Check out the Rogue Community Diversity project gallery!
Inspired by a similar portrait series at the Rhode Island School of Design (RISD), the Diversity Programming Board (DPB) partnered with RCC graphic design students and many other contributors, to create the Rogue Community Diversity project. The project was combines the power of images and narrative to provide a glimpse into the individuals who make up our community and to celebrate their diversity.
When Jamee Harrington, assistant director of human resources and DPB member, learned about RISD’s project, Harrington thought that this would be a phenomenal way to provide an opportunity for faculty, staff, students and alumni to share parts of their own life story and combinations of identities and experiences. “At RCC, these stores intersect, overlap, and are bonded together by our shared passion for learning,” she said.
“The project reveals our shared humanity, while honoring our unique differences, and provides an authentic way for diverse members in our community to work side by side toward a shared vision,” added Jesseanne Pope, academic advisor and DPB member.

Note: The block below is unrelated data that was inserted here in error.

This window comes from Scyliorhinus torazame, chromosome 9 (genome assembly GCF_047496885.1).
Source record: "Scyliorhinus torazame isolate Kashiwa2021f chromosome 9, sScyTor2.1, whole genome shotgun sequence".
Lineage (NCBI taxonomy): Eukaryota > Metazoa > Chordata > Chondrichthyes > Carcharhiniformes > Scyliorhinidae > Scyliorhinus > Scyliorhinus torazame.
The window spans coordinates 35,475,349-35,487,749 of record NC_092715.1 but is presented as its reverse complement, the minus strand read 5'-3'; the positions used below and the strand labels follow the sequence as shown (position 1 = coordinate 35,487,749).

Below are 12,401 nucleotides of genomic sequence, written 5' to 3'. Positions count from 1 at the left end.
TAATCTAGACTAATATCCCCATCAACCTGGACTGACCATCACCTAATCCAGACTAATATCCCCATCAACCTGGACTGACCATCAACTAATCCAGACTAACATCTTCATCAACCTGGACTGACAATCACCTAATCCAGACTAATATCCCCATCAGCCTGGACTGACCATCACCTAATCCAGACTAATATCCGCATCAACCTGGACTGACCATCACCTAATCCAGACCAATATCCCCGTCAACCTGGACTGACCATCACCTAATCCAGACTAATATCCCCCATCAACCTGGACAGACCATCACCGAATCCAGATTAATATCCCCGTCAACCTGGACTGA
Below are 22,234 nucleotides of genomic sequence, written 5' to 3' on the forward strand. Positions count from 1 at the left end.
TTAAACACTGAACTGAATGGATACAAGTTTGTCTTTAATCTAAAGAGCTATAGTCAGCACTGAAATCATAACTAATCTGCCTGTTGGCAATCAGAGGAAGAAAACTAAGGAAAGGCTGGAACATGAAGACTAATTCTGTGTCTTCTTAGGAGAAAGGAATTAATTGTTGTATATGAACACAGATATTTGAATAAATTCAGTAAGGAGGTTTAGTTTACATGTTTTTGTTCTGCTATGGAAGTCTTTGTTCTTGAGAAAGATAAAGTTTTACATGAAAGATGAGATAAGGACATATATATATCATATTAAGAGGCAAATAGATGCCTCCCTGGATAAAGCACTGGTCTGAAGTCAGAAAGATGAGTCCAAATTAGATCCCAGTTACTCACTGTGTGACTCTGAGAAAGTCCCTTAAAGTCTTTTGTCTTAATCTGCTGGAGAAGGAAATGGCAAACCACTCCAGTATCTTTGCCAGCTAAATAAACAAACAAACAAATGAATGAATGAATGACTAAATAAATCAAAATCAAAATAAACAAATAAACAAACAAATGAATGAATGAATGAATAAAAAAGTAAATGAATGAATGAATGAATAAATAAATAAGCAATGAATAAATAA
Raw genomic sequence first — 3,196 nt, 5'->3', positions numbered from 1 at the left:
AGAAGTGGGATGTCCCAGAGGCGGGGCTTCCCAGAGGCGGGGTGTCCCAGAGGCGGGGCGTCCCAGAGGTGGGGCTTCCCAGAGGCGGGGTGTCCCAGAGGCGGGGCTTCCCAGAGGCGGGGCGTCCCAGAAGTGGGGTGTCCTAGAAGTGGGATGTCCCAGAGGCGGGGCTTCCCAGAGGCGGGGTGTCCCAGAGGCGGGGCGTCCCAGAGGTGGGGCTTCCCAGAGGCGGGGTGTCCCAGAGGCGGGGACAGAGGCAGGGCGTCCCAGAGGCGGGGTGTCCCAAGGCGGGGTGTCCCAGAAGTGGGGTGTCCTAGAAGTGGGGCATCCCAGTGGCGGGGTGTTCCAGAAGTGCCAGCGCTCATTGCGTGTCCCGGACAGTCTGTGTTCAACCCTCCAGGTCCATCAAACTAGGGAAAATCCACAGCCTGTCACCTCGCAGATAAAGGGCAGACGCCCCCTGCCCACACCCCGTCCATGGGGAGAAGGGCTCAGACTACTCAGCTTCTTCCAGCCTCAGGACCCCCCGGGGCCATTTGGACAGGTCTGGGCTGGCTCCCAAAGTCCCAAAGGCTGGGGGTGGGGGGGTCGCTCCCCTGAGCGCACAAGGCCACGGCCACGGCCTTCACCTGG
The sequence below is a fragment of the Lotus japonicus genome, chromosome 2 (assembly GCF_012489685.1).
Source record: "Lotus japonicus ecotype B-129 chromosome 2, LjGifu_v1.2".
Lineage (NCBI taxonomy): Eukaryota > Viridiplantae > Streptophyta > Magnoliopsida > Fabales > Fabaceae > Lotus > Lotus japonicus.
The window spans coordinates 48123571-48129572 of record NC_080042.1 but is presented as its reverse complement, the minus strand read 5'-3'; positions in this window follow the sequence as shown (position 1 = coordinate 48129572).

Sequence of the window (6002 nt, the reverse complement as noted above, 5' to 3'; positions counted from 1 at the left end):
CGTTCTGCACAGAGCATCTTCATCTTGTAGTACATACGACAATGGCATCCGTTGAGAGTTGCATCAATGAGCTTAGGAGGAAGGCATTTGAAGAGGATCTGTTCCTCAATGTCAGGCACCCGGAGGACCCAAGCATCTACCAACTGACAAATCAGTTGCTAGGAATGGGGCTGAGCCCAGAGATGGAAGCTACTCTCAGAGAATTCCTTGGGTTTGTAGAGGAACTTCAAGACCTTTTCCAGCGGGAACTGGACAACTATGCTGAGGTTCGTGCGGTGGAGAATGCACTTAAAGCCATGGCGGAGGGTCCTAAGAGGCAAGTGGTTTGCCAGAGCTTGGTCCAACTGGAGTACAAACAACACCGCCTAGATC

Cassie Steele, RCC student and the artist behind ‘Smiles are Contagious’, expressed that the Rogue Community Diversity project allowed her an outlet to connect the things she currently struggles with and what she has survived in a positive way. In addition to being a cancer survivor and having to battle depression and social anxiety, the artist had to relearn how to live when it was discovered that she was allergic to an array of foods and outdoor elements. Steele believes that people are often afraid of what they do not know or understand. She hopes people will be observant rather than cast judgment, be kind and loving, and share the free gift of a smile.
“My life has been full of constant starts and stops. I haven’t given up, I am a survivor and a silent warrior. I fight with a smile, because smiles are contagious,” Steele expressed.
The DPB intends to continue the Rogue Community Diversity project each year, holding a reveal event that includes a meet and greet with the participants and an unveiling of their portraits. The DPB also intends to display the portraits in locations where the students are most likely to engage in conversations, as well as have the prints be part of RCC’s official art catalog.
“Together, these stories create the beautifully unique differences while also revealing our shared humanity, and create a more inclusive campus environment,” said Harrington.